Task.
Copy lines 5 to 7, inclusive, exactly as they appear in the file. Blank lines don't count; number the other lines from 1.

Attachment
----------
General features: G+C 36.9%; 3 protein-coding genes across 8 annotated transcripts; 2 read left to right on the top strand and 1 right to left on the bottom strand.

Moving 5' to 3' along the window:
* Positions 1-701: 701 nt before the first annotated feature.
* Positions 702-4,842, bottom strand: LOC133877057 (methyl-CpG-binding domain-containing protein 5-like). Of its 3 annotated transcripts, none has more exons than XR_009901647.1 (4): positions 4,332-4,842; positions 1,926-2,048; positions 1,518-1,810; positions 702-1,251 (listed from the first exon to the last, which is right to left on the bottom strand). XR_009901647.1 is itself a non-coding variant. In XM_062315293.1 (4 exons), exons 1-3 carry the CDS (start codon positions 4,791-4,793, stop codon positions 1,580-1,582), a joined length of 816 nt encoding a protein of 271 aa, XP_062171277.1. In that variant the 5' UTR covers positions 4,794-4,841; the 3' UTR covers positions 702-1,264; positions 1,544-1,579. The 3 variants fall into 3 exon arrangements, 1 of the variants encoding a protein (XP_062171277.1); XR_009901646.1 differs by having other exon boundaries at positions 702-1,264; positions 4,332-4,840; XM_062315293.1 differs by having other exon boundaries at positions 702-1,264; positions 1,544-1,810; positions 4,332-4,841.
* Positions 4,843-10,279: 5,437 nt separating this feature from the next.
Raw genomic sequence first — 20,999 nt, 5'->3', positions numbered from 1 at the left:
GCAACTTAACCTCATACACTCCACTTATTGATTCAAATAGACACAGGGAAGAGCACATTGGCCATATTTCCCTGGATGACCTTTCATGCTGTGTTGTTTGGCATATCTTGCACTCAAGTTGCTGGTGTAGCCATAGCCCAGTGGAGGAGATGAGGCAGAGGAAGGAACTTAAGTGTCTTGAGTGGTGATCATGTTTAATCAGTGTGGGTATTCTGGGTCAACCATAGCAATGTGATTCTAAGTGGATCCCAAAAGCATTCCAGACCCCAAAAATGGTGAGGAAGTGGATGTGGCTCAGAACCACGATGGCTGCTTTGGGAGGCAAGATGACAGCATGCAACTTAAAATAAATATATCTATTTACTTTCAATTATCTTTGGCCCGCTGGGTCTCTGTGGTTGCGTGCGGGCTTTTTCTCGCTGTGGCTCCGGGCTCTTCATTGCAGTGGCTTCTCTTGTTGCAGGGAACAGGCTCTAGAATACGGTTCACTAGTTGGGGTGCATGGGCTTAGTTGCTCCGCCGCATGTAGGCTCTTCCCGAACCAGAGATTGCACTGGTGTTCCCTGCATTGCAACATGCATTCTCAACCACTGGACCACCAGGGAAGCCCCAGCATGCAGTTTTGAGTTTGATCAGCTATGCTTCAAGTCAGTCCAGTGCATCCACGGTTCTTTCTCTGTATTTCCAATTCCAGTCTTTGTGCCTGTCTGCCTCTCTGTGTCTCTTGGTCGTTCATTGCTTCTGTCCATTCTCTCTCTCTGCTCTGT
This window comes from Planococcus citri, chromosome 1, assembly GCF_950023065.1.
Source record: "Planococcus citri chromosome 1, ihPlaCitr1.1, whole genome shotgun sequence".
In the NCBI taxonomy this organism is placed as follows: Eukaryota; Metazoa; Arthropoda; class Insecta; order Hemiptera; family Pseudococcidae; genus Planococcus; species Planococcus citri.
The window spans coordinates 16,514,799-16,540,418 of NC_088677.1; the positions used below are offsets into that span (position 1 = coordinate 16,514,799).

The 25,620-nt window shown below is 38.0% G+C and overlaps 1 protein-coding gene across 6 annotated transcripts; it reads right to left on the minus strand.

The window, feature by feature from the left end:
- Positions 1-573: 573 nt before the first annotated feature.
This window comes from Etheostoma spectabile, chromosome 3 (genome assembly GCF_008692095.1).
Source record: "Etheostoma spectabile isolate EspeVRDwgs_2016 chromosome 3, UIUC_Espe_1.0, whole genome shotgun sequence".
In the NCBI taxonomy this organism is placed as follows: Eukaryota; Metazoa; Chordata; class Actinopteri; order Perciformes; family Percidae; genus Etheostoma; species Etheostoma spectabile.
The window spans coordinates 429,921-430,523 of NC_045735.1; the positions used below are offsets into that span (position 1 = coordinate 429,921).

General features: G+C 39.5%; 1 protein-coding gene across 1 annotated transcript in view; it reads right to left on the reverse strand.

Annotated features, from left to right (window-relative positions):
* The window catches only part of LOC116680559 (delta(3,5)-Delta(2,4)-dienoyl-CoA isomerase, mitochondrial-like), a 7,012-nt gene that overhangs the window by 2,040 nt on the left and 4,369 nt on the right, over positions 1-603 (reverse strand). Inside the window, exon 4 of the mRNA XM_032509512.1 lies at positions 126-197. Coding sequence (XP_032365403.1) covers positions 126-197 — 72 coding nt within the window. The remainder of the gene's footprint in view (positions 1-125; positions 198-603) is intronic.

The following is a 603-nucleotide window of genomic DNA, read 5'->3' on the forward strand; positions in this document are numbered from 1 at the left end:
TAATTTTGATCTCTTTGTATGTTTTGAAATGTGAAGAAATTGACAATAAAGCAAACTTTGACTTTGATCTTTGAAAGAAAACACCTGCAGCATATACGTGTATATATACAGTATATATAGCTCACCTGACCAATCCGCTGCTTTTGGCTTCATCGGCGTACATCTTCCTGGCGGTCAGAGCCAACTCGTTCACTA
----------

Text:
* Positions 4,843-10,279: 5,437 nt separating this feature from the next.
Raw genomic sequence first — 20,999 nt, 5'->3', positions numbered from 1 at the left:
GCAACTTAACCTCATACACTCCACTTATTGATTCAAATAGACACAGGGAAGAGCACATTGGCCATATTTCCCTGGATGACCTTTCATGCTGTGTTGTTTGGCATATCTTGCACTCAAGTTGCTGGTGTAGCCATAGCCCAGTGGAGGAGATGAGGCAGAGGAAGGAACTTAAGTGTCTTGAGTGGTGATCATGTTTAATCAGTGTGGGTATTCTGGGTCAACCATAGCAATGTGATTCTAAGTGGATCCCAAAAGCATTCCAGACCCCAAAAATGGTGAGGAAGTGGATGTGGCTCAGAACCACGATGGCTGCTTTGGGAGGCAAGATGACAGCATGCAACTTAAAATAAATATATCTATTTACTTTCAATTATCTTTGGCCCGCTGGGTCTCTGTGGTTGCGTGCGGGCTTTTTCTCGCTGTGGCTCCGGGCTCTTCATTGCAGTGGCTTCTCTTGTTGCAGGGAACAGGCTCTAGAATACGGTTCACTAGTTGGGGTGCATGGGCTTAGTTGCTCCGCCGCATGTAGGCTCTTCCCGAACCAGAGATTGCACTGGTGTTCCCTGCATTGCAACATGCATTCTCAACCACTGGACCACCAGGGAAGCCCCAGCATGCAGTTTTGAGTTTGATCAGCTATGCTTCAAGTCAGTCCAGTGCATCCACGGTTCTTTCTCTGTATTTCCAATTCCAGTCTTTGTGCCTGTCTGCCTCTCTGTGTCTCTTGGTCGTTCATTGCTTCTGTCCATTCTCTCTCTCTGCTCTGT